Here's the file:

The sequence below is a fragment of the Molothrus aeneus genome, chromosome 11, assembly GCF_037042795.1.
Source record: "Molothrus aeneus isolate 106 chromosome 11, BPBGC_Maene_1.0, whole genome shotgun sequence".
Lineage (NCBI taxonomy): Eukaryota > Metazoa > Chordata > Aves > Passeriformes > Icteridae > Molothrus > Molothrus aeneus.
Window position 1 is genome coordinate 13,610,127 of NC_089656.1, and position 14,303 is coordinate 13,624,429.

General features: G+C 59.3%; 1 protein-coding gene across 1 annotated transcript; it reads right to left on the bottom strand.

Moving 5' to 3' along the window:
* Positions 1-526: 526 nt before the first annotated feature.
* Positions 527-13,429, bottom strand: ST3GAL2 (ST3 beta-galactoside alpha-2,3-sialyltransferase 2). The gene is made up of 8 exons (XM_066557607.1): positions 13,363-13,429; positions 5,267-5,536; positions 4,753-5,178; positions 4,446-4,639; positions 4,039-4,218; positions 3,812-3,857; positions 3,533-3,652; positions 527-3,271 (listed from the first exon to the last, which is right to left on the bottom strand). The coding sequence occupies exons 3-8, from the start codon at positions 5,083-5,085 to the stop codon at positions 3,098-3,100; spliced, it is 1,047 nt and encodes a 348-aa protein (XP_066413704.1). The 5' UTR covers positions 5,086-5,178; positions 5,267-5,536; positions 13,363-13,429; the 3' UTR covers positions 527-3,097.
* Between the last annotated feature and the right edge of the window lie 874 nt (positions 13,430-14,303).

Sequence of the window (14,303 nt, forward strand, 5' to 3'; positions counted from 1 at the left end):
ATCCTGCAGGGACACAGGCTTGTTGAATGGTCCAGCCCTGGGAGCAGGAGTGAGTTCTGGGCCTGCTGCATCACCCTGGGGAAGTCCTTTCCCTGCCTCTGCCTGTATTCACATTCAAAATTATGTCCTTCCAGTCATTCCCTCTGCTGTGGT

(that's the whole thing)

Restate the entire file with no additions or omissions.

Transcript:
The sequence below is a fragment of the Molothrus aeneus genome, chromosome 11, assembly GCF_037042795.1.
Source record: "Molothrus aeneus isolate 106 chromosome 11, BPBGC_Maene_1.0, whole genome shotgun sequence".
Lineage (NCBI taxonomy): Eukaryota > Metazoa > Chordata > Aves > Passeriformes > Icteridae > Molothrus > Molothrus aeneus.
Window position 1 is genome coordinate 13,610,127 of NC_089656.1, and position 14,303 is coordinate 13,624,429.

General features: G+C 59.3%; 1 protein-coding gene across 1 annotated transcript; it reads right to left on the bottom strand.

Moving 5' to 3' along the window:
* Positions 1-526: 526 nt before the first annotated feature.
* Positions 527-13,429, bottom strand: ST3GAL2 (ST3 beta-galactoside alpha-2,3-sialyltransferase 2). The gene is made up of 8 exons (XM_066557607.1): positions 13,363-13,429; positions 5,267-5,536; positions 4,753-5,178; positions 4,446-4,639; positions 4,039-4,218; positions 3,812-3,857; positions 3,533-3,652; positions 527-3,271 (listed from the first exon to the last, which is right to left on the bottom strand). The coding sequence occupies exons 3-8, from the start codon at positions 5,083-5,085 to the stop codon at positions 3,098-3,100; spliced, it is 1,047 nt and encodes a 348-aa protein (XP_066413704.1). The 5' UTR covers positions 5,086-5,178; positions 5,267-5,536; positions 13,363-13,429; the 3' UTR covers positions 527-3,097.
* Between the last annotated feature and the right edge of the window lie 874 nt (positions 13,430-14,303).

Sequence of the window (14,303 nt, forward strand, 5' to 3'; positions counted from 1 at the left end):
ATCCTGCAGGGACACAGGCTTGTTGAATGGTCCAGCCCTGGGAGCAGGAGTGAGTTCTGGGCCTGCTGCATCACCCTGGGGAAGTCCTTTCCCTGCCTCTGCCTGTATTCACATTCAAAATTATGTCCTTCCAGTCATTCCCTCTGCTGTGGT